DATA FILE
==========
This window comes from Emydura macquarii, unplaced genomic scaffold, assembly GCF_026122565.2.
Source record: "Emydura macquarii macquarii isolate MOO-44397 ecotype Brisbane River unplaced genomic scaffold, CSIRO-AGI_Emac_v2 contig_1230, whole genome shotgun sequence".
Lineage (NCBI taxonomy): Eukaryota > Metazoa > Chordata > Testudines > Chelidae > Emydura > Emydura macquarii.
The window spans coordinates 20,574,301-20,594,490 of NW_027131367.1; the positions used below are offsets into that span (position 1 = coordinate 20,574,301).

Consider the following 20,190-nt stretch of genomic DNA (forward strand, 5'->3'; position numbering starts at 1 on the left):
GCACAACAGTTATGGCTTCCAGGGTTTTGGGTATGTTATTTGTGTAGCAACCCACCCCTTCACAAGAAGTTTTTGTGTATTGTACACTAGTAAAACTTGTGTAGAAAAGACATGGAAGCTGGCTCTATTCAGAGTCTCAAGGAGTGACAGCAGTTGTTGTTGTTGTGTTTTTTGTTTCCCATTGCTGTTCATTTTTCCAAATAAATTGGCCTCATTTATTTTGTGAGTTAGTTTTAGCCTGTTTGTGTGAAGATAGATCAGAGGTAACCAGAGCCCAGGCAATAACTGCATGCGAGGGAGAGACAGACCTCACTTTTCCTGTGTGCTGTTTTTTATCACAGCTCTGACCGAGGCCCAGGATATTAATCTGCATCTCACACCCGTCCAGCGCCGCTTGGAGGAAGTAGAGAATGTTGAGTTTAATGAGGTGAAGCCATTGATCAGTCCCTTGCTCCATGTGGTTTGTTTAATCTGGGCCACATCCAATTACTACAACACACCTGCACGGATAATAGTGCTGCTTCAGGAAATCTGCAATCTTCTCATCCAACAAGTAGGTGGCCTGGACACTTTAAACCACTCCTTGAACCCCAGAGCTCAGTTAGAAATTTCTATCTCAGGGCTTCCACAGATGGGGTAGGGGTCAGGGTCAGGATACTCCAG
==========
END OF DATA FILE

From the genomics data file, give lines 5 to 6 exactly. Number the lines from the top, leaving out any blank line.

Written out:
Consider the following 20,190-nt stretch of genomic DNA (forward strand, 5'->3'; position numbering starts at 1 on the left):
GCACAACAGTTATGGCTTCCAGGGTTTTGGGTATGTTATTTGTGTAGCAACCCACCCCTTCACAAGAAGTTTTTGTGTATTGTACACTAGTAAAACTTGTGTAGAAAAGACATGGAAGCTGGCTCTATTCAGAGTCTCAAGGAGTGACAGCAGTTGTTGTTGTTGTGTTTTTTGTTTCCCATTGCTGTTCATTTTTCCAAATAAATTGGCCTCATTTATTTTGTGAGTTAGTTTTAGCCTGTTTGTGTGAAGATAGATCAGAGGTAACCAGAGCCCAGGCAATAACTGCATGCGAGGGAGAGACAGACCTCACTTTTCCTGTGTGCTGTTTTTTATCACAGCTCTGACCGAGGCCCAGGATATTAATCTGCATCTCACACCCGTCCAGCGCCGCTTGGAGGAAGTAGAGAATGTTGAGTTTAATGAGGTGAAGCCATTGATCAGTCCCTTGCTCCATGTGGTTTGTTTAATCTGGGCCACATCCAATTACTACAACACACCTGCACGGATAATAGTGCTGCTTCAGGAAATCTGCAATCTTCTCATCCAACAAGTAGGTGGCCTGGACACTTTAAACCACTCCTTGAACCCCAGAGCTCAGTTAGAAATTTCTATCTCAGGGCTTCCACAGATGGGGTAGGGGTCAGGGTCAGGATACTCCAG